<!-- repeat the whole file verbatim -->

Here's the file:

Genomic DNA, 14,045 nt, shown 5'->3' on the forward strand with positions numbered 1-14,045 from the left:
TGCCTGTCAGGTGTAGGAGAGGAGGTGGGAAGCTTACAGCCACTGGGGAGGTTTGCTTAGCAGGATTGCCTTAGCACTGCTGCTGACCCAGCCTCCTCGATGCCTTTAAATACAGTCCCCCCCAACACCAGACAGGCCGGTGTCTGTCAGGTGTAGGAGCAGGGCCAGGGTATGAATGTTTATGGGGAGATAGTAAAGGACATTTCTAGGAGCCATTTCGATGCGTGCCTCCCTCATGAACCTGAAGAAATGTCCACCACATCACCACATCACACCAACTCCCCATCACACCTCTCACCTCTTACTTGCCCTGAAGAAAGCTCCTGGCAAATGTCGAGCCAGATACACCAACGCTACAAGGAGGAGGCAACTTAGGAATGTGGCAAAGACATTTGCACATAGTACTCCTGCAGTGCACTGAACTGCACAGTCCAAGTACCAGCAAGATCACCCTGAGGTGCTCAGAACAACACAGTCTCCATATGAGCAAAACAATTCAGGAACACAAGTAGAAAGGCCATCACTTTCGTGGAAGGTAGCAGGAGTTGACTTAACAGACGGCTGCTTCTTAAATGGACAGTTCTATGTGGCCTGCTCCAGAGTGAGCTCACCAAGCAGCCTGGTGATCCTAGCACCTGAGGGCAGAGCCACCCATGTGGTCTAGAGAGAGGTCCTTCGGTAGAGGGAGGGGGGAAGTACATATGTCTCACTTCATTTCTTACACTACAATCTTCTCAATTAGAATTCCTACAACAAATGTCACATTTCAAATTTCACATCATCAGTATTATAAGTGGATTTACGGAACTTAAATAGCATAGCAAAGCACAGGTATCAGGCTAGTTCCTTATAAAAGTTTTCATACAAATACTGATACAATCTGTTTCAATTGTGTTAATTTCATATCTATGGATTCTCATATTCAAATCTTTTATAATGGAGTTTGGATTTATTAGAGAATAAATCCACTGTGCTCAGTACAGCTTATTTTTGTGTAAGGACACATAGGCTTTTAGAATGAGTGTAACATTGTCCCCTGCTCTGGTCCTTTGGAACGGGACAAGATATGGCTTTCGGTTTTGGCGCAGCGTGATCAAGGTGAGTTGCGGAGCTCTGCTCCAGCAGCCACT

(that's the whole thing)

Genomic DNA, 14,045 nt, shown 5'->3' on the forward strand with positions numbered 1-14,045 from the left:
TGCCTGTCAGGTGTAGGAGAGGAGGTGGGAAGCTTACAGCCACTGGGGAGGTTTGCTTAGCAGGATTGCCTTAGCACTGCTGCTGACCCAGCCTCCTCGATGCCTTTAAATACAGTCCCCCCCAACACCAGACAGGCCGGTGTCTGTCAGGTGTAGGAGCAGGGCCAGGGTATGAATGTTTATGGGGAGATAGTAAAGGACATTTCTAGGAGCCATTTCGATGCGTGCCTCCCTCATGAACCTGAAGAAATGTCCACCACATCACCACATCACACCAACTCCCCATCACACCTCTCACCTCTTACTTGCCCTGAAGAAAGCTCCTGGCAAATGTCGAGCCAGATACACCAACGCTACAAGGAGGAGGCAACTTAGGAATGTGGCAAAGACATTTGCACATAGTACTCCTGCAGTGCACTGAACTGCACAGTCCAAGTACCAGCAAGATCACCCTGAGGTGCTCAGAACAACACAGTCTCCATATGAGCAAAACAATTCAGGAACACAAGTAGAAAGGCCATCACTTTCGTGGAAGGTAGCAGGAGTTGACTTAACAGACGGCTGCTTCTTAAATGGACAGTTCTATGTGGCCTGCTCCAGAGTGAGCTCACCAAGCAGCCTGGTGATCCTAGCACCTGAGGGCAGAGCCACCCATGTGGTCTAGAGAGAGGTCCTTCGGTAGAGGGAGGGGGGAAGTACATATGTCTCACTTCATTTCTTACACTACAATCTTCTCAATTAGAATTCCTACAACAAATGTCACATTTCAAATTTCACATCATCAGTATTATAAGTGGATTTACGGAACTTAAATAGCATAGCAAAGCACAGGTATCAGGCTAGTTCCTTATAAAAGTTTTCATACAAATACTGATACAATCTGTTTCAATTGTGTTAATTTCATATCTATGGATTCTCATATTCAAATCTTTTATAATGGAGTTTGGATTTATTAGAGAATAAATCCACTGTGCTCAGTACAGCTTATTTTTGTGTAAGGACACATAGGCTTTTAGAATGAGTGTAACATTGTCCCCTGCTCTGGTCCTTTGGAACGGGACAAGATATGGCTTTCGGTTTTGGCGCAGCGTGATCAAGGTGAGTTGCGGAGCTCTGCTCCAGCAGCCACT